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Hooper sees a ray of hope against the All Blacks

October 17, 2014

BRISBANE, Australia (AP) — Michael Hooper and his embattled Wallabies teammates have been given barely any chance in the last Bledisloe Cup match of the season, so tumultuous has their preparation been for a test against a New Zealand team that so rarely loses.

Motivation for both teams has been stirred by New Zealand’s last-minute, 27-25 loss in South Africa two weeks ago — the first defeat in 23 tests for the No. 1-ranked All Blacks.

What are the chances of back-to-back defeats? Almost unheard of: only three times has it happened in the last decade.

Yet it’s given Hooper a smidgeon of hope for Saturday’s game in Brisbane, scene of the last time it occurred. The All Blacks lost in Port Elizabeth, South Africa and Brisbane in consecutive weeks in August 2011 to surrender the then Tri-Nations title to Australia, but shrugged that off quickly to win the World Cup at home a couple of months later.

Hooper — the 22-year-old flanker thrust in as skipper after a succession of injuries that the Wallabies refer to as the “captain’s curse” — has never beaten the All Blacks. He has lost five and drawn two of his seven Bledisloe Cup tests and has never played them coming off a loss.

But he has played them coming off a draw, and the memories of the backlash still hurt him. Australia held the All Blacks 12-12 in Sydney to open the 2014 Bledisloe Cup, but were smashed 51-20 at Eden Park in Auckland the following week. The Wallabies had narrow home wins over the Springboks and Pumas to stay in touch in the Rugby Championship, but then lost in South Africa and Argentina to slip down to No. 4 in the world rankings.

On a flight between those away losses, an off-field saga unraveled after utility back Kurtley Beale got into a heated argument with the team’s business manager, Di Patston. She quit, and Beale was suspended, pending an investigation. It was later revealed that he’d sent offensive text messages around in June, including to Patston, and the fallout from that is lingering.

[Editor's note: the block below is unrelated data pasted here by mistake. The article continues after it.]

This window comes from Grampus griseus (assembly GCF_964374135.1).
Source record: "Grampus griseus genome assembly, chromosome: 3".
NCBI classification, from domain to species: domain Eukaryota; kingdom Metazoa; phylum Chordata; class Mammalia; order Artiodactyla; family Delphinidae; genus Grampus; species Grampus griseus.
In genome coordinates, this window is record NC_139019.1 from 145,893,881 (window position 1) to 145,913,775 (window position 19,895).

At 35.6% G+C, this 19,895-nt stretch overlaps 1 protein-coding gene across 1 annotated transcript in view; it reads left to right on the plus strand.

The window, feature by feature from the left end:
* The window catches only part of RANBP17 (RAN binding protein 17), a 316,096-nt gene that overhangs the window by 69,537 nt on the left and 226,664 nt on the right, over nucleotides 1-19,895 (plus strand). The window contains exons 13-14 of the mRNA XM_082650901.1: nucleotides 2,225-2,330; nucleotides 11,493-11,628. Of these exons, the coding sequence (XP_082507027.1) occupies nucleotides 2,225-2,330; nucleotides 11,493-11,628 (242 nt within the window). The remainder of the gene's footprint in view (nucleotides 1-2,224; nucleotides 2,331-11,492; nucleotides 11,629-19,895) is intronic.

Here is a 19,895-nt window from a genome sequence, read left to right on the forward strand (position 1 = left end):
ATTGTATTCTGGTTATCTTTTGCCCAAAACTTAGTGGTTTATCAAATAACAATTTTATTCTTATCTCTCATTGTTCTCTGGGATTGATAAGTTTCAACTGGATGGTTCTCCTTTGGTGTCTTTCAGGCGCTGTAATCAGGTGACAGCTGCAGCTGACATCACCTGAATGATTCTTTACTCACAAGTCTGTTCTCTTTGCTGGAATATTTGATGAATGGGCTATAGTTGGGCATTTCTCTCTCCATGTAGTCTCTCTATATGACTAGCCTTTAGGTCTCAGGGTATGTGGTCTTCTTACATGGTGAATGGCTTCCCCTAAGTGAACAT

There’s been reports of a split in the team — something Hooper adamantly denies — and of conflict between the players and coach Ewen McKenzie — also denied by coach and players. Two things are almost certain: Beale is likely to be cast aside permanently, and McKenzie could go, too, if the Wallabies don’t start winning.

“With distractions going on, I’ve been impressed with how the guys have reacted this week,” Hooper said Friday. “Big point to prove. It could be a galvanizing moment for us.

“In the team room, there’s positivity. Yes, there’ve been a few backward steps in the past couple of weeks, but we’re learning ... staff and players.”

New Zealand may have wrapped up the Bledisloe Cup for the 12th year with the comprehensive win in Auckland, but there’s always something on the line when the Tasman rivals meet. The Australians have said this week they’re desperate to win in Adam Ashley-Cooper’s 100th test, and to ease some pressure on McKenzie.

“This is a chance for us to draw the series — it’s something that some of the guys are starting to lick their lips to think that you could be sitting in the change room on the weekend of one of Australia’s greatest players playing 100 games with a win and drawing the series,” Hooper said. “They’re the pinnacle. We’re chasing them.”

Australia drafted in Christian Leali’ifano in the absence of Beale. Quade Cooper recovered from shoulder surgery to take a spot on the bench for his first test of the season, and offer something unique from the bench.

When announcing the five changes to his All Blacks team, including the retention of Beauden Barrett ahead of Aaron Cruden at No. 10, New Zealand coach Steve Hansen noted the presence of Cooper, who was instrumental in Australia two most recent Bledisloe test wins in 2010 and ’11.

“Coming off the bench he’ll be really energetic and when he’s on he’s a super player — he’s magical,” Hansen said. “What he’ll bring is a lot of enthusiasm.”

All Blacks captain Richie McCaw said he has ignored the swirling controversy around the Australian team because his squad had one focus this weekend.

“When you come off a loss as an All Black it sort of hardens your resolve,” he said. “Playing the Wallabies in a place like this brings out the best in our squad.”

Hansen said the All Blacks were agitated by the last-minute loss in South Africa, and desperate to rebound. But didn’t expect the under-fire Wallabies to be easy pickings.

“I don’t see them crumbling,” he said. “I see them being a very dangerous beast this week.”

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